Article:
According to Deloitte India’s ESG preparedness survey, only 27% of Indian businesses believe they are adequately prepared to satisfy their ESG strategy and compliance needs. Furthermore, only 15% of firms polled believe their suppliers are prepared to meet the organisations’ ESG needs. These findings highlight the difficulties that Indian enterprises may face in the future. While there is a high level of commitment to ESG principles, the poll reveals a considerable gap in preparedness and implementation.
Deloitte Touche Tohmatsu India LLP (Deloitte India) conducted a survey of 150 organisations to assess their preparation for ESG requirements (policies, regulations, disclosures, and compliances) and to evaluate their ESG strategy and activities. Chief Executive Officers (CEOs), Chief Financial Officers (CFOs), Chief Sustainability Officers (CSOs), heads of Corporate Social Responsibility (CSR), and management and operations executives comprised the response pool. Over 70% of these companies are also traded on Indian stock exchanges.
From a sector standpoint, the Consumer business was found to lag, with only 7% of organisations exhibiting robust preparedness for ESG criteria. On a more positive note, approximately 80% of firms in the Energy, Resources, and Industrials (ER&I), Financial Services, and Life Sciences and Health Care industries (LSHC) have a positive attitude.
According to Viral Thakker, Partner and Sustainability leader at Deloitte India, “Organisations are grappling with evolving expectations on ESG compliance and disclosure from investors, boards, governments, and consumers.” Within a few years, they must account for rising global legislation on sustainable finance, climate disclosures, biodiversity, and social and governance factors such as gender diversity and living wages. A strong ESG culture will lead to improved top-line growth, cost savings, decreased regulatory load, enhanced efficiency, and improved investment quality and asset optimisation. ESG is a big value generator, and incorporating it into business processes is a crucial differentiation.”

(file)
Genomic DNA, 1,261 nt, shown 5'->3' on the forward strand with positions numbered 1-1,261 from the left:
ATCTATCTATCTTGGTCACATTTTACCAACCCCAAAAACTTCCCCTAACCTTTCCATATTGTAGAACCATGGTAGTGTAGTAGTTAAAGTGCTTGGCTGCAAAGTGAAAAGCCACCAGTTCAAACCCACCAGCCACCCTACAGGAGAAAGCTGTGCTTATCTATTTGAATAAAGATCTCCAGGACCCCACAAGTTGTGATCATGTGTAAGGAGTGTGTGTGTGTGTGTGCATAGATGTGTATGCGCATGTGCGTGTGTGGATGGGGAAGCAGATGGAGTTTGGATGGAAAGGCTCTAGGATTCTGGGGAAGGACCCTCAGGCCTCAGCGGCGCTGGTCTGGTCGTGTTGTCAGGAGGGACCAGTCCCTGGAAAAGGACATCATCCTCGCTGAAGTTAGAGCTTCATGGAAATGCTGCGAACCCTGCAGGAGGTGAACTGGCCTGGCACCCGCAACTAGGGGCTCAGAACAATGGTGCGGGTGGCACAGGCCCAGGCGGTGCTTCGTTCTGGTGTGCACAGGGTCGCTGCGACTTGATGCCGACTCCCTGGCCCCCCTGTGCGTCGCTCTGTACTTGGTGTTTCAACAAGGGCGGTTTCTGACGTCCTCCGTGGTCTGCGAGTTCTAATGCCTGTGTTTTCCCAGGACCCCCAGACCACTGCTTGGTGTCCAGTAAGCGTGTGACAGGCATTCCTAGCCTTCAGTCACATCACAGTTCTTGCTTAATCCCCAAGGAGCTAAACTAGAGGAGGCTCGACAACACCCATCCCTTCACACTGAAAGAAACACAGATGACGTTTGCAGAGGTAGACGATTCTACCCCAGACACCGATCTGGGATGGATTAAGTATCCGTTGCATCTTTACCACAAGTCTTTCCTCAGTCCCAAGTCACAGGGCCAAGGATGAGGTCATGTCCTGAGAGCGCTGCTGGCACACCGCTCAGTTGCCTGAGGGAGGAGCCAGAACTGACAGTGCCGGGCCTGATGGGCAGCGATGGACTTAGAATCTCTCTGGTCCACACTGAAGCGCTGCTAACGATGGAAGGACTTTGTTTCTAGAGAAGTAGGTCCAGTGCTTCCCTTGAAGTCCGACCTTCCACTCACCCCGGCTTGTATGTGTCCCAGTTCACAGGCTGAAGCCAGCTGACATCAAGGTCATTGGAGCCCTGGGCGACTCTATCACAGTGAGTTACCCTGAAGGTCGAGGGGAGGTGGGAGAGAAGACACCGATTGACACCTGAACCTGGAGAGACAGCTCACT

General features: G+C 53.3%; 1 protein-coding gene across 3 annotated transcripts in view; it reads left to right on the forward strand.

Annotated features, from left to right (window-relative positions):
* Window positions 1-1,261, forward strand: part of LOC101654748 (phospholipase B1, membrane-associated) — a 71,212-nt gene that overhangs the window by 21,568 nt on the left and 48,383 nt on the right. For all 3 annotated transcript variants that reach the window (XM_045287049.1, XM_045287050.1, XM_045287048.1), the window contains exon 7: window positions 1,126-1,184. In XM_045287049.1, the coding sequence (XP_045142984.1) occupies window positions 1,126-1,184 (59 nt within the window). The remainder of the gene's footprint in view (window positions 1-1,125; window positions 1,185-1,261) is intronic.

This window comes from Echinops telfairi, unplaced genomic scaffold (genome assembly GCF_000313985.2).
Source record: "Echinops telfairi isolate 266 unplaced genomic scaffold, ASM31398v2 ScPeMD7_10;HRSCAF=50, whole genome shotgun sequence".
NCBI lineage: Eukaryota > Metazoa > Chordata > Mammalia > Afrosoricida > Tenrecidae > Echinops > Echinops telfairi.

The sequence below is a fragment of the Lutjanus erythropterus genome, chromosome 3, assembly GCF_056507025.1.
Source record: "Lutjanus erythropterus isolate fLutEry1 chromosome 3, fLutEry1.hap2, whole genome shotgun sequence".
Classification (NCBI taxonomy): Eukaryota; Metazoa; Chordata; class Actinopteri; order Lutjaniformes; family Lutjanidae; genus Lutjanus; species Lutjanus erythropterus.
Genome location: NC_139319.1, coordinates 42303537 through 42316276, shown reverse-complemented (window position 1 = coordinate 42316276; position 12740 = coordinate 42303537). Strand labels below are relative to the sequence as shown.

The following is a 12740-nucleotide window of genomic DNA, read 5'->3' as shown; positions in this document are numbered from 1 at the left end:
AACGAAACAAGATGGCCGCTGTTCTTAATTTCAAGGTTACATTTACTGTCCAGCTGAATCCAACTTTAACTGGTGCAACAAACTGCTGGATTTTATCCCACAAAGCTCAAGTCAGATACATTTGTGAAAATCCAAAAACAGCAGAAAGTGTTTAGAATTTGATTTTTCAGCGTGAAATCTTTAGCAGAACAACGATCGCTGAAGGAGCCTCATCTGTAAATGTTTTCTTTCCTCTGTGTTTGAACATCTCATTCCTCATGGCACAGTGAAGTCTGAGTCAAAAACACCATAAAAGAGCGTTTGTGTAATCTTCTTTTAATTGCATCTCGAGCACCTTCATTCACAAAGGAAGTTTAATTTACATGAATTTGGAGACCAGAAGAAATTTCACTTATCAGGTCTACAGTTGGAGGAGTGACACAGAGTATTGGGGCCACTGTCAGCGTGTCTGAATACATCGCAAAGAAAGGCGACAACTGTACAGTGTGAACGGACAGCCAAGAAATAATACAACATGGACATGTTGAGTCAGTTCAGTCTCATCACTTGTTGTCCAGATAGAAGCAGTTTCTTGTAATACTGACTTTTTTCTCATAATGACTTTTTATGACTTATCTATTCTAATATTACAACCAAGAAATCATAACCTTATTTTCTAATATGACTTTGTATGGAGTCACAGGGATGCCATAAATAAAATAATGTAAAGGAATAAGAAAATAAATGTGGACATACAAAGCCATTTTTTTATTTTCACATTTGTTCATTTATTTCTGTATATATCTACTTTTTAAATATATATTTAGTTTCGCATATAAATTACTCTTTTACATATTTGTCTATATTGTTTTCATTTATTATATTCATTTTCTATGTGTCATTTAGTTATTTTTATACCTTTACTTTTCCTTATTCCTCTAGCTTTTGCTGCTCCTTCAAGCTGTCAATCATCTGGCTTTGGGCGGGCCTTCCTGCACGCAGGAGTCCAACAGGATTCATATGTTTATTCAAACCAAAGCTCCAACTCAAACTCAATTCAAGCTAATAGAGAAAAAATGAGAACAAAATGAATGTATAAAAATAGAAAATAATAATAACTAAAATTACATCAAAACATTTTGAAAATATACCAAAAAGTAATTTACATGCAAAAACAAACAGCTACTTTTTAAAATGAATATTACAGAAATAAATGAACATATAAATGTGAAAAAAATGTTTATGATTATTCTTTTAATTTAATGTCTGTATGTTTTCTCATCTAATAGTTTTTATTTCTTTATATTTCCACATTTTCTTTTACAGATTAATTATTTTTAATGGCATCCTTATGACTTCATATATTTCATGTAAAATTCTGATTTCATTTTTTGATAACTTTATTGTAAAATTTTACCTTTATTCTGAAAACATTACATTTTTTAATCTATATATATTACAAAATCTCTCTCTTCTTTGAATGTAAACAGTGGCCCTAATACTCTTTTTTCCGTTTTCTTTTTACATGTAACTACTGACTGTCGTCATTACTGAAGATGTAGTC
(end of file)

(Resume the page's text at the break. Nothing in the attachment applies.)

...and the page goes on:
In terms of obstacles, 65 percent of organisations polled identified shifting ESG rules as a major impediment to establishing ESG preparation.
ESG is becoming more popular in India.
The study report provides an upbeat assessment of ESG’s growing importance in India. Almost 88 percent of enterprises believe that sustainability standards have a direct influence on their operations. Over 75% agreed that ESG had become an essential boardroom agenda item, and 90% agreed that ESG reporting would assist the organisation by increasing brand perception.
In terms of ESG reporting, 81% of firms actively report their ESG efforts, with sustainability reports leading the way (81%) followed by ESG reports (50%) and Business Responsibility and Sustainability Report (BRSR) and integrated reports (44%). Nearly 75% said their firm promotes its ESG initiatives through awareness programmes (85%), followed by annual meetings (76%), and investor decks (50%).
In the social sphere, more than 90% of organisations devoted a portion of their investments to community welfare activities. However, the organization’s readiness to fulfil rising public, investor, and government demands for inclusion, diversity, and equity is subpar. Only 25% of organisations believe they are well prepared in this regard, with the rest believing they are somewhat prepared (45%) or somewhat prepared (29%). Furthermore, only 27% of firms considered themselves to be industry leaders in employee welfare, with the rest being competent (53%) or less than adequate (20%).